The cowboy hat John Brown wears atop
his head any time he’s at the Bradenton Shuffleboard Club or Trailer
Estates Park and Recreation isn’t just his signature look. With its
wide brim and pins stuck across the crown, Brown’s hat tells a
There are pins from tournaments he
has won in Florida. There are pins from clubs he has never played at,
acquired in trades he made with opponents long ago. The simplest one
on his hat right now is a flag — a big red dot and a white surface.
The Japanese flag is a reminder of just how far shuffleboard has taken
“I’ve played twice on every
continent but Africa,” Brown said. “There was always some people
who’d never heard of it.”
He was part of inaugural tours to
Ireland, Denmark and Brazil, bringing the first shuffleboard games
ever to the countries. He has played for the United States national
team eight times at ISA Team World Championships, and his
international competitions have taken him to Australia, Canada and
Japan. He believes his column, which has run in the Herald every week
during shuffleboard season since 1994 when he moved to Bradenton and
began playing consistently, is the longest continuously running
shuffleboard column in the world.
That worldliness is perhaps the most
important piece of a resume that has led to his selection to the
International Shuffleboard Association (ISA) Hall of Fame. The Hall of
Fame has 72 members. Brown, who has lived in Bradenton during winters
since the mid-1990s, will become the 73rd — and 31st American — in
either June or July.
“It’s the only sport I ever
excelled at,” Brown said. “It’s the greatest sport in the world.
It’s a sport you can play from the age of 5-105.”
His life in shuffleboard began as a
10-year-old in Covington, Ind. His uncle was a seasonal resident in
Florida and later founded the Florida Shuffleboard Association Hall of
Fame. Brown quickly grew fond of the sport and decided he wanted to do
well enough in his life to retire to Florida and take the sport more
Seventy years later, Brown admits
there are many better players than him, but few have done more to
promote the growth of the game in recent decades.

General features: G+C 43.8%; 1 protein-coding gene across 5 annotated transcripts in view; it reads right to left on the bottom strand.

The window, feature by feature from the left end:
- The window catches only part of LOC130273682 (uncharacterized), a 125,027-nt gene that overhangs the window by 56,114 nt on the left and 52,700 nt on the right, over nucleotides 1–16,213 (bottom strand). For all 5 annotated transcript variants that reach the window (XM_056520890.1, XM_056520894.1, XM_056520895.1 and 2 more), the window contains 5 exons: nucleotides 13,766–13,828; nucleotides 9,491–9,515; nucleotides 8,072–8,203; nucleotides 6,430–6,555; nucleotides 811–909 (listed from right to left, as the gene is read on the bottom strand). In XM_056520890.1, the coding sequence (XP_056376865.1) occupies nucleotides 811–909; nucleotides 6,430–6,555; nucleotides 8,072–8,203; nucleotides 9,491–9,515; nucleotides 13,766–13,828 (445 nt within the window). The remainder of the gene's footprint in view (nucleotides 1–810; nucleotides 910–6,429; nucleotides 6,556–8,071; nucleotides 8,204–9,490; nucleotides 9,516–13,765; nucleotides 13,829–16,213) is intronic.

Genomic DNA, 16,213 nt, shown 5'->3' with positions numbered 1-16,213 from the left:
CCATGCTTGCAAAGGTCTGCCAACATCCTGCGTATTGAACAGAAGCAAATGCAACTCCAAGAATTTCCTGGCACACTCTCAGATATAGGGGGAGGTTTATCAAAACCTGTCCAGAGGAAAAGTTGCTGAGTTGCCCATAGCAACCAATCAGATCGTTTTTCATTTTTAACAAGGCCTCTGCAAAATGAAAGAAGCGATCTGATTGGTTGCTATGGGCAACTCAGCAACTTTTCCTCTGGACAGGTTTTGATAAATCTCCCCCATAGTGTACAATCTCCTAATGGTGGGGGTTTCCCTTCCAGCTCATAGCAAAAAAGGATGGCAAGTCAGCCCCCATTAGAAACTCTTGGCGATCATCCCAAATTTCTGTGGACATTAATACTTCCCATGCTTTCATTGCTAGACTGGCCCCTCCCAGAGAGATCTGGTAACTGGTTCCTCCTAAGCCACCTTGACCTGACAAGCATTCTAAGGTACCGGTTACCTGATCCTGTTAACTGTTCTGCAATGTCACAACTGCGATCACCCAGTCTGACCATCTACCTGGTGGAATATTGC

Despite shuffleboard’s roots in
England, the sport most firmly took root in the United States,
bypassing other countries in the United Kingdom and Europe, which is
what led to two of the inaugural tours in Ireland and Denmark. The
third, to Brazil, came in 2002. On each tour, they would set up
temporary courts in recreation centers and town halls. In Denmark, he
once spoke at city hall in Copenhagen, teaching the city’s lord
mayor the history of a sport that had originated nearby.
“There were always some people
who’d never heard of it,” Brown said.
He spent summers in the 1990s and
2000s playing with the U.S. national team and is a former winner of
the country’s spirit award. During the 1990s, he chaired a committee
tasked with trying to unify the disparate rules used across the world
as part of an effort to get shuffleboard into the Summer Olympics.
Florida, ultimately, wouldn’t budge.
He was inducted into the Florida
shuffleboard hall of fame in 2007 and the United States’ national
association’s hall of fame in 2010.
This summer’s induction ceremony
will take place in Lakeside, Ohio, where Brown spends time each year
helping run youth tournaments in one of the largest shuffling
communities outside Florida. The ISA wanted to hold Brown’s ceremony
in Brazil, where, 15 years after helping to introduce the sport to the
country, the nation is playing host to the world championships.
However, Brown’s wife of 60 years, Dolores, prefers not to travel,
so the parties settled on Ohio.
Article sent along by Ron Nurnberger